Axios Sneak Peek

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1 big thing: DeSantis' big Iowa bet

Kim Reynolds, Ron DeSantis, and Randy Feenstra

DeSantis (center) with Iowa Gov. Kim Reynolds (left) and Rep. Randy Feenstra. Photo: Rebecca S. Gratz/The Washington Post via Getty Images

Florida Gov. Ron DeSantis got the contrast he desperately needed this weekend in Iowa, where former President Trump's no-show provided a jolt of momentum in an early primary state key to DeSantis' presidential fortunes.

Why it matters: Trump — who canceled his rally in Des Moines because of "severe weather" — is dominating DeSantis in the polls. The first-in-the-nation Iowa caucuses, which Trump lost to Sen. Ted Cruz (R-Texas) in 2016, could be DeSantis' best bet to prove he's got a fighting chance.

Driving the news: Ahead of a formal campaign launch in the coming weeks, DeSantis headlined two Iowa events on Saturday that were packed with state officials and Republican caucus-goers.

  • DeSantis flipped burgers at an annual picnic hosted by Rep. Randy Feenstra (R-Iowa), clearing a bar lowered by months of speculation about his comfort with retail politics.
  • A day earlier, the pro-DeSantis super PAC Never Back Down rolled out endorsements from more than a third of the Republicans in Iowa's state legislature — more than any GOP candidate received in 2016.

The intrigue: Trump on Saturday rolled out his own slate of 150 endorsements from "elected and grassroots leaders" in Iowa — but at least three people on the list tell Axios they were not consulted and remain undecided.

  • Former GOP congressional candidate Gary Leffler told Axios that a reporter alerted him his name was on Trump's list — while he was attending DeSantis' event on Saturday.
  • Laura Carlson, vice president of the Iowa Federation of Republican Women and founder of the club Republican Women of Central Iowa, was also surprised to see her name on the list — and told Axios she now wonders about the veracity of the other endorsements.
  • Another longtime GOP activist who did not wish to be publicly named told Axios that she was added to the list without a request from the Trump campaign or any agreement from her.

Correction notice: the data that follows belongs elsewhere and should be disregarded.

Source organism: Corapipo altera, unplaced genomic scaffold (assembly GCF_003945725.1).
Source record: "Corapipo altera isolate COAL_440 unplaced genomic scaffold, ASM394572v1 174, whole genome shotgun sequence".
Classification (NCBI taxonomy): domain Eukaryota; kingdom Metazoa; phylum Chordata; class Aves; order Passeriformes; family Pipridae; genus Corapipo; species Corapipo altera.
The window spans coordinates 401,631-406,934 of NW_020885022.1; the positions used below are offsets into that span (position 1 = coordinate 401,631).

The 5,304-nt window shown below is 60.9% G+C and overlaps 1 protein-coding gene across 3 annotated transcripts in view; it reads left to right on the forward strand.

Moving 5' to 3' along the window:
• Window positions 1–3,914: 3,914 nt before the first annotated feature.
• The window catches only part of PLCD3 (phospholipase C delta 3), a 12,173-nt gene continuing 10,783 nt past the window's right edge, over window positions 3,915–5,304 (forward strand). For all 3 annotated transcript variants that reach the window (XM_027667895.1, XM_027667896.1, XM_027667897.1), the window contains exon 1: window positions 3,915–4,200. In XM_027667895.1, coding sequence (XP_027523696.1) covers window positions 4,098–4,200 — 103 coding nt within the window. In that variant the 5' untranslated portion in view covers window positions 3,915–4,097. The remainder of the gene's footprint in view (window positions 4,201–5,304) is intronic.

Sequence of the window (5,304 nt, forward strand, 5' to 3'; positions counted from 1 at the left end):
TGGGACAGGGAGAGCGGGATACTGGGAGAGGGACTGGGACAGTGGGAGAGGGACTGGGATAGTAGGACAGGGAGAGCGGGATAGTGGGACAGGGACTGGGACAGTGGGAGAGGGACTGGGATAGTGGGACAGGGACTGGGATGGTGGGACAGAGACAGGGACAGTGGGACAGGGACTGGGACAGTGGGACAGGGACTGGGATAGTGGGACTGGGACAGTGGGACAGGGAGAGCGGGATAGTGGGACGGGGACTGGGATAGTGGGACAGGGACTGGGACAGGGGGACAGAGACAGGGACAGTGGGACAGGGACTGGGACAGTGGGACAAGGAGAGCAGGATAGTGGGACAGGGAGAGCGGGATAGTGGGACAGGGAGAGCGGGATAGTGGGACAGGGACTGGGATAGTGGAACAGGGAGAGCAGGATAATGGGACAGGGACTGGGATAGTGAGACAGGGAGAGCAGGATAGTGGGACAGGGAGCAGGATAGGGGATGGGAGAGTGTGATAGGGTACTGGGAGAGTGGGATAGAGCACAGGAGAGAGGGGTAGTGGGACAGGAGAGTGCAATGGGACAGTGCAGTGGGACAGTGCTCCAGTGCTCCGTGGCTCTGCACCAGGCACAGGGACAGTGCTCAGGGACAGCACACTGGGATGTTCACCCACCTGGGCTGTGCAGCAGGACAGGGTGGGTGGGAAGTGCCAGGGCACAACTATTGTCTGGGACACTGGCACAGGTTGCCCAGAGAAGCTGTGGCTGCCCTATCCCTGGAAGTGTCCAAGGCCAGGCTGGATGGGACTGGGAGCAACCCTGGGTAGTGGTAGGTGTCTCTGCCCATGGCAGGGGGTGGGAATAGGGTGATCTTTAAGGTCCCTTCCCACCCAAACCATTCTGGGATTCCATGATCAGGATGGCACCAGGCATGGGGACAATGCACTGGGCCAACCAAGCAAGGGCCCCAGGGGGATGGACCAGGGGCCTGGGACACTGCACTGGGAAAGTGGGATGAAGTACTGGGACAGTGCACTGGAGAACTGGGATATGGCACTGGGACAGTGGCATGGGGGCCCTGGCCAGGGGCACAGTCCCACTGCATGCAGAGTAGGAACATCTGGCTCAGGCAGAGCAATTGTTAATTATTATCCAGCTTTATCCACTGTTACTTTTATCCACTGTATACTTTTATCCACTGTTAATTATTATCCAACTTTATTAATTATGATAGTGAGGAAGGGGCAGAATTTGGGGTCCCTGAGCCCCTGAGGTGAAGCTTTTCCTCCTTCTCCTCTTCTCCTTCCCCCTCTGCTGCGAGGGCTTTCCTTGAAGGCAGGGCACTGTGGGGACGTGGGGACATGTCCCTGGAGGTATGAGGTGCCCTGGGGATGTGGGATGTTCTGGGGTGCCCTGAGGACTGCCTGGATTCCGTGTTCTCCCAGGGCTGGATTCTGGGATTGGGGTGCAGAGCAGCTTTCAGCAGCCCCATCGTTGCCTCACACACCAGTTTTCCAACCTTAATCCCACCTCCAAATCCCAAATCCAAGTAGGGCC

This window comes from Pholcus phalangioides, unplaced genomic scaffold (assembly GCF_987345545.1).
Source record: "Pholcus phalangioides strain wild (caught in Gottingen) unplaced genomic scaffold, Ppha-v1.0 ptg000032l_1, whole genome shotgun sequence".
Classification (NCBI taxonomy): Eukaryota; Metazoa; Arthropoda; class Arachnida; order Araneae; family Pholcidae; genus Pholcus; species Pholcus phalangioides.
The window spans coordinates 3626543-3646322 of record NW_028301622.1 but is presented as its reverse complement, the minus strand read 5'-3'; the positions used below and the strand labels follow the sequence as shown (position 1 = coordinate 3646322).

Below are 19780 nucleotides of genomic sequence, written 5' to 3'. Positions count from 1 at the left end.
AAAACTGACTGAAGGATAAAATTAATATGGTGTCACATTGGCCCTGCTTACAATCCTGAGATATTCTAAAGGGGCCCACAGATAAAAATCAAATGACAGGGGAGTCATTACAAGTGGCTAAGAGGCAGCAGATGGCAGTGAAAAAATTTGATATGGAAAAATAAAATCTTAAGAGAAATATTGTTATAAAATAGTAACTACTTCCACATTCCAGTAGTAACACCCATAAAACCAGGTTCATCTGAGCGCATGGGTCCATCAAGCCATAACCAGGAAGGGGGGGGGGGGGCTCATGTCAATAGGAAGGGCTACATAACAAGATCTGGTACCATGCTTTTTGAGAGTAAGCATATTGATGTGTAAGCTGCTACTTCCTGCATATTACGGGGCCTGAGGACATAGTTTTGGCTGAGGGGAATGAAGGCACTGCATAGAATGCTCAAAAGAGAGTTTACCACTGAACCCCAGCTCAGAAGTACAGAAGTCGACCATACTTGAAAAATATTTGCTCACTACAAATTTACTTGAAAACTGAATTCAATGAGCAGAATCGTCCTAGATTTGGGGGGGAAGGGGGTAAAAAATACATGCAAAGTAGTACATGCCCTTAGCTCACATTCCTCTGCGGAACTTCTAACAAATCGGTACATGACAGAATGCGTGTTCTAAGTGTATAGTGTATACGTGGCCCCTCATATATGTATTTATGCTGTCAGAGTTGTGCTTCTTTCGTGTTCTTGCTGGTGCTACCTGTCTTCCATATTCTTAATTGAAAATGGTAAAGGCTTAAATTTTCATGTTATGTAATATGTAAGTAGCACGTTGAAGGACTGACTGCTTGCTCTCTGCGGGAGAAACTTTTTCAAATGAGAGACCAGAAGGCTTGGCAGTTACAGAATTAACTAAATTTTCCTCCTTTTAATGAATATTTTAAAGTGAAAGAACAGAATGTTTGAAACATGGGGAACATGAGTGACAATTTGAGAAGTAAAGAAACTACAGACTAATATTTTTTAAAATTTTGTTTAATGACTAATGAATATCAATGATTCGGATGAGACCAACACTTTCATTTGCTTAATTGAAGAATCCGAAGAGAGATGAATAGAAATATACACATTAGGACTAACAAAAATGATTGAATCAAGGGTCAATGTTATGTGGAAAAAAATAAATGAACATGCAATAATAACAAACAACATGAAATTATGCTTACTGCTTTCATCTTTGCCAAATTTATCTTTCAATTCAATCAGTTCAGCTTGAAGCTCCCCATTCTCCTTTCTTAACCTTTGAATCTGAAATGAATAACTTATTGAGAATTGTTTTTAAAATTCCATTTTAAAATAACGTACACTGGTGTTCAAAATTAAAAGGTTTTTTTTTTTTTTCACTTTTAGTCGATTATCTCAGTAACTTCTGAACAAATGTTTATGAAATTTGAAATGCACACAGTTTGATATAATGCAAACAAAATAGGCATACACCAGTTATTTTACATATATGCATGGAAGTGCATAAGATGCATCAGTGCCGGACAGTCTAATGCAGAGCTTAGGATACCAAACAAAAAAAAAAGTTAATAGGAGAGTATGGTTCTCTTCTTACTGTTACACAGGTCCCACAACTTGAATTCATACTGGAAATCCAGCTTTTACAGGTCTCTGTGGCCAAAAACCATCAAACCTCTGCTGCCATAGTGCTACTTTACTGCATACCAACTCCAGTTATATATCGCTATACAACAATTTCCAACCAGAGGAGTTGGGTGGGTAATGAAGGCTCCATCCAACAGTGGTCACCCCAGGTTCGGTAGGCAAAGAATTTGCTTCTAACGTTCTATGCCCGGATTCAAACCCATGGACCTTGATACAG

Zoom in: The biggest moment of the weekend was an impromptu stop at a barbecue joint in the area of Trump's canceled rally, where DeSantis and his allies trolled the former president with praise for the "beautiful" weather.

  • "We must reject the culture of losing that has infected our party in recent years," DeSantis said at his earlier event in northwest Iowa, another pointed jab at Trump.

Between the lines: A day after the visit, Trump slammed DeSantis for signing a six-week abortion ban in Florida — claiming "many people within the pro-life movement feel that that was too harsh."

  • The comment is unlikely to go over well with Christian conservatives in Iowa, where Republican Gov. Kim Reynolds signed a similar six-week abortion ban.
  • "The #IowaCaucus door just flung wide open," Bob Vander Plaats, an influential evangelical leader in Iowa, tweeted in response to Trump's comment.

The bottom line: Winning in Iowa would be a massive coup for DeSantis, but recent history shows it's not enough to rely solely on that momentum. Not since 2000 has the Republican who won the Iowa caucuses gone on to be the nominee in a contested cycle.

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2. 💰 X-date holds firm

Illustration of a person walking off the edge of a hundred dollar bill.

Illustration: Shoshana Gordon/Axios

In a new debt ceiling forecast, Treasury Secretary Janet Yellen repeated her warning that the U.S. government could run out of money as early as June 1 — and shortened the potential buffer period to days, not weeks.